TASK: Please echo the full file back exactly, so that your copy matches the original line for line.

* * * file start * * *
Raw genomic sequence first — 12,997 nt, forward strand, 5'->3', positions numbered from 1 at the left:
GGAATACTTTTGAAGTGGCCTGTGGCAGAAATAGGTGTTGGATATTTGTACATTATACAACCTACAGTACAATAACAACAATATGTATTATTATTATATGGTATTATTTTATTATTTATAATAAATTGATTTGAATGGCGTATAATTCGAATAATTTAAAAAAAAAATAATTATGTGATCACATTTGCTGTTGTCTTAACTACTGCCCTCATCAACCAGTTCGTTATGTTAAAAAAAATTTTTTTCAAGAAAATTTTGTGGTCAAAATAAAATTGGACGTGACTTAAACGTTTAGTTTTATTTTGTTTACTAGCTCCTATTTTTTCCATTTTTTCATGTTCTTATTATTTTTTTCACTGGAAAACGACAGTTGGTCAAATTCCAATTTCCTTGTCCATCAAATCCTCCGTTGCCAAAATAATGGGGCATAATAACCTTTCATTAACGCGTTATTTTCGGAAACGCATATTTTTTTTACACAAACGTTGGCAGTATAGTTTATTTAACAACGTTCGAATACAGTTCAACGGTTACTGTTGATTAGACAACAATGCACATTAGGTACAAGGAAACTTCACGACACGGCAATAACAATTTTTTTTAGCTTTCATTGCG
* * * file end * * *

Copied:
Raw genomic sequence first — 12,997 nt, forward strand, 5'->3', positions numbered from 1 at the left:
GGAATACTTTTGAAGTGGCCTGTGGCAGAAATAGGTGTTGGATATTTGTACATTATACAACCTACAGTACAATAACAACAATATGTATTATTATTATATGGTATTATTTTATTATTTATAATAAATTGATTTGAATGGCGTATAATTCGAATAATTTAAAAAAAAAATAATTATGTGATCACATTTGCTGTTGTCTTAACTACTGCCCTCATCAACCAGTTCGTTATGTTAAAAAAAATTTTTTTCAAGAAAATTTTGTGGTCAAAATAAAATTGGACGTGACTTAAACGTTTAGTTTTATTTTGTTTACTAGCTCCTATTTTTTCCATTTTTTCATGTTCTTATTATTTTTTTCACTGGAAAACGACAGTTGGTCAAATTCCAATTTCCTTGTCCATCAAATCCTCCGTTGCCAAAATAATGGGGCATAATAACCTTTCATTAACGCGTTATTTTCGGAAACGCATATTTTTTTTACACAAACGTTGGCAGTATAGTTTATTTAACAACGTTCGAATACAGTTCAACGGTTACTGTTGATTAGACAACAATGCACATTAGGTACAAGGAAACTTCACGACACGGCAATAACAATTTTTTTTAGCTTTCATTGCG